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Google allies with click-fraud-detection firm Click Forensics

Google has had a sometimes rocky relationship with Click Forensics

By Juan Carlos Perez
October 10, 2008 12:00 PM ET

IDG News Service - In a development that would have seemed impossible two years ago, Google Inc. is cooperating publicly with Click Forensics Inc., a click-fraud-detection company with which it has had a rocky relationship.

Click Forensics said Thursday that Google has agreed to accept the electronically generated click-quality reports generated by the Click Forensics FACTr service. That means the process of documenting click-fraud instances and submitting reports to Google will be significantly automated and simplified for advertisers that use the FACTr service.

Google and Click Forensics make for strange bedfellows. The companies have sparred over the issue of click fraud, and the rhetoric has often approached ugly territory.

Google has accused Click Forensics of being inept in its methodology and misleading in its results in order to make the problem seem bigger than it is. Meanwhile, Click Forensics has charged that Google has purposefully trivialized click fraud and mischaracterized it as a minor problem.

Starring in the skirmishes have been Click Forensics President and founder Tom Cuthbert and Google's expert on click fraud, Shuman Ghosemajumder.

Click fraud happens when someone clicks on an ad with malicious intent. For example, a competitor may click on a rival's pay-per-click ads in order to drive up its ad spending. Or a publisher may click on pay-per-click ads on its site to trigger more commissions.

Google generates almost all of its revenue from the type of online advertising that is most vulnerable to click fraud -- pay-per-click ads that appear along with relevant search results or in Web pages of relevant content.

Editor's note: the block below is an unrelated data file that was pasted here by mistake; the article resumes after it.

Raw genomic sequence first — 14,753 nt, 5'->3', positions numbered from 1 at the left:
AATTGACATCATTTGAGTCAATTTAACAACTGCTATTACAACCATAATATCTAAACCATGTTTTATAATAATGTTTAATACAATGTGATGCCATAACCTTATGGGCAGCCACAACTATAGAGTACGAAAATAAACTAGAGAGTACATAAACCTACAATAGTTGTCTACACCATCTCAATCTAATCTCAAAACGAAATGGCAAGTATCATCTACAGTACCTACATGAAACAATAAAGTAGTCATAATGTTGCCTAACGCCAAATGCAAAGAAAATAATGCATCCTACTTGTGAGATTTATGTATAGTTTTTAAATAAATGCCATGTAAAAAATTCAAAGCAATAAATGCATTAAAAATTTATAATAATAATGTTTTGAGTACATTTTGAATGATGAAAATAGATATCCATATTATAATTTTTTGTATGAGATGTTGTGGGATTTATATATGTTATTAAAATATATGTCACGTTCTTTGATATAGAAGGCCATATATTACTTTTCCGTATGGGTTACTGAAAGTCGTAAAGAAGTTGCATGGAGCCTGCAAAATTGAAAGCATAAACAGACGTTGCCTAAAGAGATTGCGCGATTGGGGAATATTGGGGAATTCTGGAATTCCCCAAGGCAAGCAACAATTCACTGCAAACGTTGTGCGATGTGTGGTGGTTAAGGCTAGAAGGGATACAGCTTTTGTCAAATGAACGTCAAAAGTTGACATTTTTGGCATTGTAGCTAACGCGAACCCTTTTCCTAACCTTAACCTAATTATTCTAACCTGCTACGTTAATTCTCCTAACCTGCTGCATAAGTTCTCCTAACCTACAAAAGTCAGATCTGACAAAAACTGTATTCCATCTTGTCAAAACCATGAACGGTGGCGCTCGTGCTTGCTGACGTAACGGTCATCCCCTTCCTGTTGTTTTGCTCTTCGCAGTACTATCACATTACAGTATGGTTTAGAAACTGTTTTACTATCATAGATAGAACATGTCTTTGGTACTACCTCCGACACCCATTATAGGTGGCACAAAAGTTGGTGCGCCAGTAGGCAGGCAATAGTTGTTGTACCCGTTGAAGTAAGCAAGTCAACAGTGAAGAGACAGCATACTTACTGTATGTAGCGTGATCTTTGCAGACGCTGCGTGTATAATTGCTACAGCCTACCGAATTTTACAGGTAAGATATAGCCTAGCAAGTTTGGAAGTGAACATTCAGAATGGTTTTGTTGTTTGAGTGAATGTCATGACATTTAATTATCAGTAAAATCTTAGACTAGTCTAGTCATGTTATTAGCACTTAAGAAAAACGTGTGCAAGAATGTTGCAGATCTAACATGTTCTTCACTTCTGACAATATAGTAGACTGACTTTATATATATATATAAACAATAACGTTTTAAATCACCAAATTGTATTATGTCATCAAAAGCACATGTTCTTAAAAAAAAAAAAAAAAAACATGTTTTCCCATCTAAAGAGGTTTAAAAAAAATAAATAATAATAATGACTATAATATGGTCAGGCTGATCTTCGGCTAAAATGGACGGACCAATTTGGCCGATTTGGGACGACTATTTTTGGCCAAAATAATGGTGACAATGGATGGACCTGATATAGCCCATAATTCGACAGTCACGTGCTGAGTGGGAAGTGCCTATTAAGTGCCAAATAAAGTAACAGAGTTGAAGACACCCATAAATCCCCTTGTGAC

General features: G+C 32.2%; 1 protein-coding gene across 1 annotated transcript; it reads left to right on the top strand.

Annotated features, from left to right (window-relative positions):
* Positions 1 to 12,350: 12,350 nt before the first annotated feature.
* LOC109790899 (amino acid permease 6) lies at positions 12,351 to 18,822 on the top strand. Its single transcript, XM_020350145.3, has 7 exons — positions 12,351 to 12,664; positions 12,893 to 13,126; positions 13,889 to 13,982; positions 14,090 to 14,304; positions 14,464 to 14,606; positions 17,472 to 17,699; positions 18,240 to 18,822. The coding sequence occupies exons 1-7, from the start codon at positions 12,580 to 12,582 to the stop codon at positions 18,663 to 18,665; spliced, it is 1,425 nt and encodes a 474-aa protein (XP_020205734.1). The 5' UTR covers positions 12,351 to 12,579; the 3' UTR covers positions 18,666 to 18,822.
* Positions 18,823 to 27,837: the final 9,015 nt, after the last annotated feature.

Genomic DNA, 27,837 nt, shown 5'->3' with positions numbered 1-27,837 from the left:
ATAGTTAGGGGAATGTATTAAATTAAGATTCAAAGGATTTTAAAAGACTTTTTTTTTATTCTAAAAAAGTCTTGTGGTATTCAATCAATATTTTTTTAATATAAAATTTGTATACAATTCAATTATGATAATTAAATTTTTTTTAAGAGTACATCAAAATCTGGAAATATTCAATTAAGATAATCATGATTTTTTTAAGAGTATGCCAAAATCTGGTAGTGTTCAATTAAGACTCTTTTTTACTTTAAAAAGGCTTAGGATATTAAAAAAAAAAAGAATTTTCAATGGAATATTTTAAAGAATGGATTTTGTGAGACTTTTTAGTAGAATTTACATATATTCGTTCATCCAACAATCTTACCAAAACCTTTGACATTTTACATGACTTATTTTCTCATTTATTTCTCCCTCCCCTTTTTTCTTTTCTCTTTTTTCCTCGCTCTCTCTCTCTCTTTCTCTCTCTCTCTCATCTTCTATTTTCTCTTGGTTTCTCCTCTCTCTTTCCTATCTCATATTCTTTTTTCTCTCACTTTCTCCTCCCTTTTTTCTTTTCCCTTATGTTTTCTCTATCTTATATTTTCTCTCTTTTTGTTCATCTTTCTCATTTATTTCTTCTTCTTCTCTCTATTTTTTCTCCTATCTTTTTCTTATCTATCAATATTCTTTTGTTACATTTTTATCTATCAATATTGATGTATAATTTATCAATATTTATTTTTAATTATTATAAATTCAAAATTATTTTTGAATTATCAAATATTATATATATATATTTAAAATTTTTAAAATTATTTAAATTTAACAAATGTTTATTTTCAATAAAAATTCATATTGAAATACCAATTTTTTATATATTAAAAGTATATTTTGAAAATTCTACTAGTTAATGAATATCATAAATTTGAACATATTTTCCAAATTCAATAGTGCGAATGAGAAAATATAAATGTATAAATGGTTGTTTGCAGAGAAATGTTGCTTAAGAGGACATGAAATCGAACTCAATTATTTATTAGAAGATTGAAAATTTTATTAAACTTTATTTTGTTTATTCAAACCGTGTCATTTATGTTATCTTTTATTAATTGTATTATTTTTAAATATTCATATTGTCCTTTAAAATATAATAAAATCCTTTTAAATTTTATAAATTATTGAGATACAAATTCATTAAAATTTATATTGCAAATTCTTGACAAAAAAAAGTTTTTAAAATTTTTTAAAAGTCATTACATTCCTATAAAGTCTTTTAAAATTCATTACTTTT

Google declined to comment for this article, but Click Forensics CEO Paul Pellman said his company welcomes Google's cooperation in the FACTr (Fully Automated Click Tracking Reconciliation) service.

"From our standpoint, this is the first opportunity in which we've been able to implement something specific with Google, which is great," Pellman said.

Joseph Cowan, senior search strategist at Outrider, a search-engine marketing agency, said it would have been unheard of not long ago for Google to let itself be identified as a Click Forensics collaborator.

"Two years ago, it was a very adversarial relationship," said Cowan, whose company helps advertisers manage campaigns on Google and other search ad networks.

Outrider, which has been in business for 13 years, started offering Click Forensics click-quality services to its clients about two years ago. It realized at the time that click fraud went beyond scammers clicking on pay-per-click ads for malicious purposes, such as inflating their commissions or hurting competitors, he said.

Outrider views click fraud as a broader problem that includes what it calls "unwanted clicks" that aren't maliciously generated but that nonetheless offer advertisers little or no value. For example, a company that only sells in the U.S. gets no benefit from clicks on its ads by people who live abroad, he said.

Reprinted with permission from IDG.net. Story copyright 2014 International Data Group. All rights reserved.
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